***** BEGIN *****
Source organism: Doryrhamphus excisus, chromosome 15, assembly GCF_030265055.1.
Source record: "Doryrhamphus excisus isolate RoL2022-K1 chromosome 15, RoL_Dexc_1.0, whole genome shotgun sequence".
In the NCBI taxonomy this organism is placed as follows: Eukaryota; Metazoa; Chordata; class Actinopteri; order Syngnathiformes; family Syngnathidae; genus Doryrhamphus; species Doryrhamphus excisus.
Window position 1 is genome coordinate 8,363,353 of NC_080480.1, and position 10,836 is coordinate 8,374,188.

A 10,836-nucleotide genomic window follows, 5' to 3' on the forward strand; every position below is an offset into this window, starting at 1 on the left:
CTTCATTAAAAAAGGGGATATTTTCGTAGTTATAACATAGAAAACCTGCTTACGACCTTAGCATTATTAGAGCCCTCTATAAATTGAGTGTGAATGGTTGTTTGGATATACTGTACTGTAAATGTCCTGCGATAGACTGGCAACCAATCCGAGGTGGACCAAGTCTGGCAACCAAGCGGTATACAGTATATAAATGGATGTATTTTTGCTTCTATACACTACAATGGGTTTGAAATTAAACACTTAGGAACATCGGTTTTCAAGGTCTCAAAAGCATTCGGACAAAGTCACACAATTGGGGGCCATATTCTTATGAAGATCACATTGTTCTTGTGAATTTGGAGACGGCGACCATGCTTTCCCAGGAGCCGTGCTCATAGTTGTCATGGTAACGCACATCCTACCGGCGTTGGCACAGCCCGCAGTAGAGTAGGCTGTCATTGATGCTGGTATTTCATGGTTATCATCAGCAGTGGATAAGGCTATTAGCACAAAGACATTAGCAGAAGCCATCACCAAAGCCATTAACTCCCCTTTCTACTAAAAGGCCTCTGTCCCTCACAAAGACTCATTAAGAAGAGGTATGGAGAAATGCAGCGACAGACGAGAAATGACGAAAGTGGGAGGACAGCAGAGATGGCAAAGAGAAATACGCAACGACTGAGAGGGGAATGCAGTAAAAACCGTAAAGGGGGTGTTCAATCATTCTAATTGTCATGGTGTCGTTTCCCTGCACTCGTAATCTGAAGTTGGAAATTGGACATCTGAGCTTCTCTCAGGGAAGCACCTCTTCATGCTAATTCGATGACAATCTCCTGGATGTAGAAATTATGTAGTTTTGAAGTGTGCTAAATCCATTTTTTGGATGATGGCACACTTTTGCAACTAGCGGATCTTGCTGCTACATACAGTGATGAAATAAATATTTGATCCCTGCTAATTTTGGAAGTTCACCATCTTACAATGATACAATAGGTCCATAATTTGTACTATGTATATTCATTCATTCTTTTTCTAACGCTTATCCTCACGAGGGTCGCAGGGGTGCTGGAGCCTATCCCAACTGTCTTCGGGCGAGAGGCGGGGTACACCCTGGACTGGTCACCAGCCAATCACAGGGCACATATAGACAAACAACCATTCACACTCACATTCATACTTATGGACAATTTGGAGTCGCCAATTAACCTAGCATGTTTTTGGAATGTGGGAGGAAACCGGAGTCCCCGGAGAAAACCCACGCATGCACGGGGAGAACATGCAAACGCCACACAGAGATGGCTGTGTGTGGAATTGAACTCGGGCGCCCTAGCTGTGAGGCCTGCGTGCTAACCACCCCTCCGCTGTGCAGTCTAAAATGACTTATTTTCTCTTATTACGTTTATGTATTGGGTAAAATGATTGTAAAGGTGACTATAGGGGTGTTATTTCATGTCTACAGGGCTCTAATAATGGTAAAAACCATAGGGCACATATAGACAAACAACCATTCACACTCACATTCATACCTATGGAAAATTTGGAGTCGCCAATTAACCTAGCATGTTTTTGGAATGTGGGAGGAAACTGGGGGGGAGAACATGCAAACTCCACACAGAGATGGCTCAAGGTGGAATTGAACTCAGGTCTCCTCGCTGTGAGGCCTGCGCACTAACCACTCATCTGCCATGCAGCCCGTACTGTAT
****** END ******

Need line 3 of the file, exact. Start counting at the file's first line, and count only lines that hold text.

In the NCBI taxonomy this organism is placed as follows: Eukaryota; Metazoa; Chordata; class Actinopteri; order Syngnathiformes; family Syngnathidae; genus Doryrhamphus; species Doryrhamphus excisus.